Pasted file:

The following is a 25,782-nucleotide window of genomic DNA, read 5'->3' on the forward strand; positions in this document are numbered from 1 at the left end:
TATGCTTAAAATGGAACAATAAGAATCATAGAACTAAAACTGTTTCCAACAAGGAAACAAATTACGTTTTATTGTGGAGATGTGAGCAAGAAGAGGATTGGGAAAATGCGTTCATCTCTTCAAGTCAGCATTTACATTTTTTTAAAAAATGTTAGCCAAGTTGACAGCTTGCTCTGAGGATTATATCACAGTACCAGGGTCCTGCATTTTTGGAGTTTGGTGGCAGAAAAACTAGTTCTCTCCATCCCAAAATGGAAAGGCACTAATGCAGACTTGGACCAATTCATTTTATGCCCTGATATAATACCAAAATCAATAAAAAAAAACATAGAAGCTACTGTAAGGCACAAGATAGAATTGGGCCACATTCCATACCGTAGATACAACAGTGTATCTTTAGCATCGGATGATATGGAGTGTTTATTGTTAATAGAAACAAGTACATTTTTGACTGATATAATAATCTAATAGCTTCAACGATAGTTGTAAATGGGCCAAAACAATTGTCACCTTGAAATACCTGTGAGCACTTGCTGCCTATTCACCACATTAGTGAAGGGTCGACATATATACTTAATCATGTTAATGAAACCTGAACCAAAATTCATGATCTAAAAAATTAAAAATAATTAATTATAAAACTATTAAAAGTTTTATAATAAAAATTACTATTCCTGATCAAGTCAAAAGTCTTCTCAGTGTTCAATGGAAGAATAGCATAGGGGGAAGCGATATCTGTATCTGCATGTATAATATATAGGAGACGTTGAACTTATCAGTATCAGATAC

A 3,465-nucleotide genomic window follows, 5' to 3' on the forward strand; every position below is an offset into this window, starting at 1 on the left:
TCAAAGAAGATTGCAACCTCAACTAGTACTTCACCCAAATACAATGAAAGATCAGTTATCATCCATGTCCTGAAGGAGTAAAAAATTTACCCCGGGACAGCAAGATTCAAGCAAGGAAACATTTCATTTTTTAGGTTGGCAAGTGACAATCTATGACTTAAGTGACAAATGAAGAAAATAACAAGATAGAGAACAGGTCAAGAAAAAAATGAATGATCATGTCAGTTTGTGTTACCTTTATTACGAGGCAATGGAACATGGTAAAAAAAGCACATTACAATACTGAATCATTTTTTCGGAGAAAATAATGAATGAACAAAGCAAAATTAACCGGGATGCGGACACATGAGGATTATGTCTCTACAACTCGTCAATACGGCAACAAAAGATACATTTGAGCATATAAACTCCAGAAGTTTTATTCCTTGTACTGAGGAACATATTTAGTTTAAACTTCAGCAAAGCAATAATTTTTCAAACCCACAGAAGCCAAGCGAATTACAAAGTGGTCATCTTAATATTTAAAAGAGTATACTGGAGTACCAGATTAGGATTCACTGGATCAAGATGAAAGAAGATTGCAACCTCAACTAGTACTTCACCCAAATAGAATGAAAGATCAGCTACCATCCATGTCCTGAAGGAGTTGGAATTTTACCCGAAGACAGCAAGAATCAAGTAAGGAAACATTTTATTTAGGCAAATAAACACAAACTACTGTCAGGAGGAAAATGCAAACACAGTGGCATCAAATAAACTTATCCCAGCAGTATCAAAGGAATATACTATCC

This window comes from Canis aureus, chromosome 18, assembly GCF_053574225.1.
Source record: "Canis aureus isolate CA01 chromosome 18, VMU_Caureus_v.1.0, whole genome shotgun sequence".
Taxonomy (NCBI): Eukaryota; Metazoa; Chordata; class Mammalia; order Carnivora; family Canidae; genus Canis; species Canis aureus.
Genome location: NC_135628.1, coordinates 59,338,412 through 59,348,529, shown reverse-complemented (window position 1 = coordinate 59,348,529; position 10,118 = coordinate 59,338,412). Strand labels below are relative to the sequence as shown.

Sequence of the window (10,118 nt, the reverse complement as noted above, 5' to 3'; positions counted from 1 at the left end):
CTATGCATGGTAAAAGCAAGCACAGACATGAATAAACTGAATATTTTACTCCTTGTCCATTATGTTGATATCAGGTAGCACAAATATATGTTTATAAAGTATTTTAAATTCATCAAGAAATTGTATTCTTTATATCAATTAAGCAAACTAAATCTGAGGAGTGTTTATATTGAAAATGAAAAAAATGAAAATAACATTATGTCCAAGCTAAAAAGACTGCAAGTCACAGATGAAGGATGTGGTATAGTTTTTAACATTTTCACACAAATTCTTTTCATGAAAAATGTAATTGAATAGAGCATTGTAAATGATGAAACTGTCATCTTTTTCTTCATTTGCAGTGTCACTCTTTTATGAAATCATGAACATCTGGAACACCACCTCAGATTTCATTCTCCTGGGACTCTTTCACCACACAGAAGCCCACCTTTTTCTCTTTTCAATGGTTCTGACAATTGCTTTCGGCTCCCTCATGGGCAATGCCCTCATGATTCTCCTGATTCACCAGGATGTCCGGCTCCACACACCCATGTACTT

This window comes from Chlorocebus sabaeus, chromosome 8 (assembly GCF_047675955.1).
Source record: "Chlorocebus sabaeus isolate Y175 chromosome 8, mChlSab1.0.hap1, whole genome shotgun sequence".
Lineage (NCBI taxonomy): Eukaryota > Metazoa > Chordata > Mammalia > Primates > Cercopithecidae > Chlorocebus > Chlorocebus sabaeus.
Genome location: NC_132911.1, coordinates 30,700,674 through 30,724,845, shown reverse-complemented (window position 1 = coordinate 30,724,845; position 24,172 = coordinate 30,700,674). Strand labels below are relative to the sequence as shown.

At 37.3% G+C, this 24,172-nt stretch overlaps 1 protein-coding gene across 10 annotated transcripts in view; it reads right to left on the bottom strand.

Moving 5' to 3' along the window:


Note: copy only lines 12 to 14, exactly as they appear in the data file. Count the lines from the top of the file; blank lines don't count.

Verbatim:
Source record: "Chlorocebus sabaeus isolate Y175 chromosome 8, mChlSab1.0.hap1, whole genome shotgun sequence".
Lineage (NCBI taxonomy): Eukaryota > Metazoa > Chordata > Mammalia > Primates > Cercopithecidae > Chlorocebus > Chlorocebus sabaeus.
Genome location: NC_132911.1, coordinates 30,700,674 through 30,724,845, shown reverse-complemented (window position 1 = coordinate 30,724,845; position 24,172 = coordinate 30,700,674). Strand labels below are relative to the sequence as shown.